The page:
And so we begin with the under-rated gem that is The Holiday.


I love Kate Winslet. Love. Her. She’s a great actress, can be hilarious or tragic, and she’s gorgeous without being painfully skinny or frighteningly underdressed. Some may disagree with the casting of Jack Black as her romantic counterpart in this movie, but I think he plays the character really well and their crushes on each other are totally believable. Plus, the movie is already overloaded with dashing handsomeness because the other male lead is Jude Law playing a funny, weepy, sweater-and-scarf wearing widower and father who sews and has his own cow. Which leaves us with Cameron Diaz. She is a bit too cartoony, but at least she can play goofy and smart. And she also wears great sweaters.


So what do we cook to go along with The Holiday? A movie where the characters largely ignore food and instead spend their time worrying about whether or not their gorgeous English or American crush is going to like them back?

Fettuccine Alfredo.

It’s not English and it’s not American, but it’s one of the very few meals that is mentioned by name in the film. Iris (Winslet) and Miles (Black) eat it after Miles discovers that his girlfriend is cheating on him and Iris relays her own story of unrequited love. I imagine that it made them feel a lot better.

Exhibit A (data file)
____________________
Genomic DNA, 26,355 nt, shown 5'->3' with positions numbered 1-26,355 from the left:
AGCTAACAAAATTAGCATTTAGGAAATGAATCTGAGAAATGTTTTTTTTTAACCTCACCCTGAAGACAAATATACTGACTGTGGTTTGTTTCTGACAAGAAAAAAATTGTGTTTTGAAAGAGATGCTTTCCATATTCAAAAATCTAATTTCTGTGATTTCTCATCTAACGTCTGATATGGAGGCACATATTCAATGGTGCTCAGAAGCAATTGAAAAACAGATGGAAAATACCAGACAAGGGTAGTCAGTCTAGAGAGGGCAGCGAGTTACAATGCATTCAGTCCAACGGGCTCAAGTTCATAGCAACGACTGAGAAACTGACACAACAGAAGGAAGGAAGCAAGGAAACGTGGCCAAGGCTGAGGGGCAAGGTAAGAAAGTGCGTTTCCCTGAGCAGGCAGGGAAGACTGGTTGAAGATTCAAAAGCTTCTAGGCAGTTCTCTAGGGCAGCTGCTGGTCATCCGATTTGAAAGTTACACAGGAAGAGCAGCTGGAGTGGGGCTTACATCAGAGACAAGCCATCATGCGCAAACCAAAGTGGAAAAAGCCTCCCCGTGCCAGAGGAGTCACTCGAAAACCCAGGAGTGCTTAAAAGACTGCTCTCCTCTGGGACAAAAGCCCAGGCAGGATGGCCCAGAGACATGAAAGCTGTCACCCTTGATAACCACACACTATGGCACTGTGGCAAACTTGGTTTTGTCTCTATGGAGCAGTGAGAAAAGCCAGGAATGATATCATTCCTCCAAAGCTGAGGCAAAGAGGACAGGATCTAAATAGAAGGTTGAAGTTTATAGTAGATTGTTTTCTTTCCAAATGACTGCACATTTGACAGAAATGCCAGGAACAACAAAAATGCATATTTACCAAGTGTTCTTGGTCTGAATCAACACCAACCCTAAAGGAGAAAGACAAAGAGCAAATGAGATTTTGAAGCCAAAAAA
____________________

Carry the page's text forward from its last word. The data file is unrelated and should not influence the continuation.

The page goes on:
IMG_8465

I got my recipe for the vegan alfredo sauce from the always-reliable Vegan Yum Yum blog. And it was super delicious. I paired the pasta with an appropriately Italian Caesar salad, using the dressing from my own recipe (which contains almost identical ingredients as the pasta sauce, go figure.)

If the Man of Science and I were in a romantic comedy it would be a pretty boring one because mostly we just like each other and get along with next-to-no drama. But there would be a great scene where we ate fettuccine alfredo for dinner on a cold winter night.

J.

*I am a brutal enemy of useless crap. It makes me burn inside.